Referring to block 645, the garage door module sends a “door closed” signal to the remote module after the garage door has closed, which causes the remote module to turn off its “open” visual indicator as indicated in block 640. If the remote module has a “closed” visual indicator, it is activated as well. If the garage door is not successfully closed, as might be the case when an object or other obstruction prevents the garage door opener from fully closing the garage door, the open visual indicator will continue to be activated. Further, with the one preferred embodiment incorporating a flashing LED during the closing operation, the LED will continue to flash if a “door closed” signal is not received thereby indicating to the user that he/she should considering investigating the reason why the door has not closed.
Referring to block 655, the garage module will also send an “on” signal to an accessory module immediately after the associated garage door is opened. The signal is received by the optional accessory module, which as indicated in block 660 switches on typically to illuminate a lamp that is plugged into the module (or to turn on a light bulb screwed into an associated socket if the module is of the type illustrated in
The preferred embodiment may also be used to interface with intelligent X-10 automation controllers to allow garage door closure associated with events such as the time of day or the arming of a security system. This arrangement could also be used to trigger other complex external events based on the opening or closing of the garage door.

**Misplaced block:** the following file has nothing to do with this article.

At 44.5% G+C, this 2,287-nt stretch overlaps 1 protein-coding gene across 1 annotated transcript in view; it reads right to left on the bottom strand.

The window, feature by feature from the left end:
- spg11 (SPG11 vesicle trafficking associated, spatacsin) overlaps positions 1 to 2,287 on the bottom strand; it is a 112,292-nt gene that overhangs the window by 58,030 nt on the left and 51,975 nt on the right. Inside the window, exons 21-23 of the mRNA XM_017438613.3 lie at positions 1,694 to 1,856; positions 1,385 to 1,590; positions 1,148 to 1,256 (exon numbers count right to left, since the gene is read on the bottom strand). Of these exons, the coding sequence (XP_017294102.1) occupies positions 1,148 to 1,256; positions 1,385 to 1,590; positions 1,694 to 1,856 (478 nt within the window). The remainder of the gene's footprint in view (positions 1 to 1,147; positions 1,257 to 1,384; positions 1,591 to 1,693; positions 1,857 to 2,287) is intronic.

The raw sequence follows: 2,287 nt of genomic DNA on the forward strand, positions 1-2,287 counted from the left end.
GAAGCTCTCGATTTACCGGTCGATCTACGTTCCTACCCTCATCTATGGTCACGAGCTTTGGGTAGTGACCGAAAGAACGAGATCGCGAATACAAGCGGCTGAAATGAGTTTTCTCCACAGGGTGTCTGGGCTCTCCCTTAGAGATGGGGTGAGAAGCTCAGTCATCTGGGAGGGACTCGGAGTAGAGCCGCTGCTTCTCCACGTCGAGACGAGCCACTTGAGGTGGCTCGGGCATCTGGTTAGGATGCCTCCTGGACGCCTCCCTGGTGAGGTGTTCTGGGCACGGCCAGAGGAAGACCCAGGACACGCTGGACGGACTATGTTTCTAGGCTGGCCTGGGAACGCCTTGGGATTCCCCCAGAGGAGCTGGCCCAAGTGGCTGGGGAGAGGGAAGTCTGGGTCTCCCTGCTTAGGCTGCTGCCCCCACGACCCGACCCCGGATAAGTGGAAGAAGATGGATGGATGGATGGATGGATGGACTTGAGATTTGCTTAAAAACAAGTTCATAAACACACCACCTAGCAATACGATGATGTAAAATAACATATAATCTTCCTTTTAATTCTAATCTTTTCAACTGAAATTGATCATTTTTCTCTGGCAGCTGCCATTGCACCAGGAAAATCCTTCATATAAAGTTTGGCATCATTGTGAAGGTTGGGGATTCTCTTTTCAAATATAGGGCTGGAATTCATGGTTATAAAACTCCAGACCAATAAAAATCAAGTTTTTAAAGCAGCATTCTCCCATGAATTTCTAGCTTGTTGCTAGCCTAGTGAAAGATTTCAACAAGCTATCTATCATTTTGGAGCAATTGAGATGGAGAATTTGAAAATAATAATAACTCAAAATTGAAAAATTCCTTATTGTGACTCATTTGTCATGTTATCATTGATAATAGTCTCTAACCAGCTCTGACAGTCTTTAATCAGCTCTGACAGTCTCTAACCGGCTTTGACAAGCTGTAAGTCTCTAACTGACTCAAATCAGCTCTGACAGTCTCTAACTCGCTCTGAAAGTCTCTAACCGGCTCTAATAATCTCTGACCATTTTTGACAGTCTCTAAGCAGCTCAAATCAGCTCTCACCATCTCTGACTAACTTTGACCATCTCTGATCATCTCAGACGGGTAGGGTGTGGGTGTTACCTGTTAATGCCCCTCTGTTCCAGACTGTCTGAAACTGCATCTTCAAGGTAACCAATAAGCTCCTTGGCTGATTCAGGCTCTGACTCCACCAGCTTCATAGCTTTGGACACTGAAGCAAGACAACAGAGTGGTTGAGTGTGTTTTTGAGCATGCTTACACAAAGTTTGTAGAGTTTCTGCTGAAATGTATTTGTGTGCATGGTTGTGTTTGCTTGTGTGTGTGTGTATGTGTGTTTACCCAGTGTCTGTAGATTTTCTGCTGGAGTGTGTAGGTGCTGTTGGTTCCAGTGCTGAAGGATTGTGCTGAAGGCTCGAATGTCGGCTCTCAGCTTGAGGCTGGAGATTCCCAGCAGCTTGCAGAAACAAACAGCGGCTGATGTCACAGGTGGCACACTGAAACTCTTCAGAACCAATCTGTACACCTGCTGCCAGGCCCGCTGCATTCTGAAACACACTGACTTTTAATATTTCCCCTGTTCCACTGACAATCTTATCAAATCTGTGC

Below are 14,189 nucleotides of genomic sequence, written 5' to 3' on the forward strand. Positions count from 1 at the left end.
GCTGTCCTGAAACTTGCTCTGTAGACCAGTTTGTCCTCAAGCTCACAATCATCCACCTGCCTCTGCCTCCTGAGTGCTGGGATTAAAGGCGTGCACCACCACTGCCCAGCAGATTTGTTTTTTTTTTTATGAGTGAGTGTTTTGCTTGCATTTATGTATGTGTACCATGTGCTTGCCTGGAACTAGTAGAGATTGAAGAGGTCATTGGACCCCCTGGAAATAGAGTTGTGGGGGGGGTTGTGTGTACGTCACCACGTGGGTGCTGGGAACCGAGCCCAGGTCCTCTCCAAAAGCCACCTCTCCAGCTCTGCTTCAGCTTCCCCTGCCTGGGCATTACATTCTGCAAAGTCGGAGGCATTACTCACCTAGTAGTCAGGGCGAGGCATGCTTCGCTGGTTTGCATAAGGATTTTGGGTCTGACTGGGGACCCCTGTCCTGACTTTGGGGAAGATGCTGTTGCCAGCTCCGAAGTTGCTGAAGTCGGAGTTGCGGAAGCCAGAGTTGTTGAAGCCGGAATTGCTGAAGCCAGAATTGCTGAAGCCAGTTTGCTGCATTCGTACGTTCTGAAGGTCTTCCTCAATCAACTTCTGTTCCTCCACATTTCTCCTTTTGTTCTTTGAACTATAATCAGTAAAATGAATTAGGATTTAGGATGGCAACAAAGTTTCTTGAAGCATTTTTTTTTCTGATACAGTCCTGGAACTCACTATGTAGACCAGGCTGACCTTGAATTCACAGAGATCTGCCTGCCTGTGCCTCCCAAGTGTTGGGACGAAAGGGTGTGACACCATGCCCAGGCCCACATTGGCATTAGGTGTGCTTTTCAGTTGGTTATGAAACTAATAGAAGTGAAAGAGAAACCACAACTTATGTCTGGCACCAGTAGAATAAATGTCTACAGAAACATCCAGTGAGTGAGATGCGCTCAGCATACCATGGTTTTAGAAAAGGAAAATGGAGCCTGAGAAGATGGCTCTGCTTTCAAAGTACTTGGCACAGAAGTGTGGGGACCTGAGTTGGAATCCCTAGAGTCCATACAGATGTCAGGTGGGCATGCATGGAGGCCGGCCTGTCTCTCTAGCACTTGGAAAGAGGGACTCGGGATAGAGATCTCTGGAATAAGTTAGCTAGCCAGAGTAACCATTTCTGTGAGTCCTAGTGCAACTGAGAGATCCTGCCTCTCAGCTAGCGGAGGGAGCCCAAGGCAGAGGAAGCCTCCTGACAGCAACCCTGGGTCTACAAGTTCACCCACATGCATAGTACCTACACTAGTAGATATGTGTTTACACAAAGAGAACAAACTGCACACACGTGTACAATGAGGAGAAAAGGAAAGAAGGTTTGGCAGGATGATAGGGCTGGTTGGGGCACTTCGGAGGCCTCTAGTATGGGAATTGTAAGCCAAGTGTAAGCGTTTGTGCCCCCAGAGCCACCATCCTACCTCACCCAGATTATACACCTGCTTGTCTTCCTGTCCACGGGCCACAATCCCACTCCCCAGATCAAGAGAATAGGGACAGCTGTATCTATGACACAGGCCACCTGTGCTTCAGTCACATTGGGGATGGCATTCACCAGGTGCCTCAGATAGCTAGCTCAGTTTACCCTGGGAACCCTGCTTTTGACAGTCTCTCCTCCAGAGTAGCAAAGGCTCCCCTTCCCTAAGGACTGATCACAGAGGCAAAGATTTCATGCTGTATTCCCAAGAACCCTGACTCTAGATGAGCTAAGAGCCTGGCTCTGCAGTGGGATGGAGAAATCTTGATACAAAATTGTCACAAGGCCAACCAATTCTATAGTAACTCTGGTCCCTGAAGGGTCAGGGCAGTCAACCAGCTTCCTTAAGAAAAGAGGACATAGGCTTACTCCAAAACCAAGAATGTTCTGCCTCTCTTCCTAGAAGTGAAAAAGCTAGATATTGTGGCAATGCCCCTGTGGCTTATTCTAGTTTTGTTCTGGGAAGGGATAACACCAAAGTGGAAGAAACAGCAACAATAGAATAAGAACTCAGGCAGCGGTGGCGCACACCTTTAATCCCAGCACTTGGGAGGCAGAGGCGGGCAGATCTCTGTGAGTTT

Variations of the Preferred Embodiment
Numerous variations of the described preferred embodiment are contemplated. For instance, although the system is described with reference to single garage, remote and accessory modules, multiple modules of any type can be utilized in any suitable configuration. For instance, two, three or more garage modules each connected to separate garage door opener relating to different bays in a multi-car garage can be used in the same system. Operationally, if anyone of the associated garage doors is open the particular garage module will send out an “open” signal to the remote modules. The “open” signals transmitted by any of the modules are identical and anyone will cause the door open visual indicator to be activated. Likewise when a door “close” signal is sent from any remote module, all the garage modules associated with an open door will activate the associated garage door openers to close the associated garage door.
Also any number of remote modules can be used with the system. Accordingly, a user can place a remote module in any room he/she desires. Any door “open” signal sent by any garage module will cause the “door open” visual indicators of all the remote modules to activate. Likewise, a “close” signal from anyone of the remote modules will cause the garage module to activate the garage door opener. Finally, the “closed” from the garage module will cause all the remote modules to deactivate its “door open” visual indicator.
Finally, any number of accessory modules can be utilized with the system. A user could have modules in different rooms of the house to light all or a significant portion of the house when the garage door is opened. All the accessory modules will switch on or off when a respective “on” or “off” signal is sent by the garage module. As can be appreciated, other variations of the system can include more than one module of each type, such that more than one garage module is utilized in conjunction with more than one remote module and more than one accessory module. An intelligent X-10 automation controller may also be utilized with the system to allow complex events to be associated with the opening or closing of the garage door(s).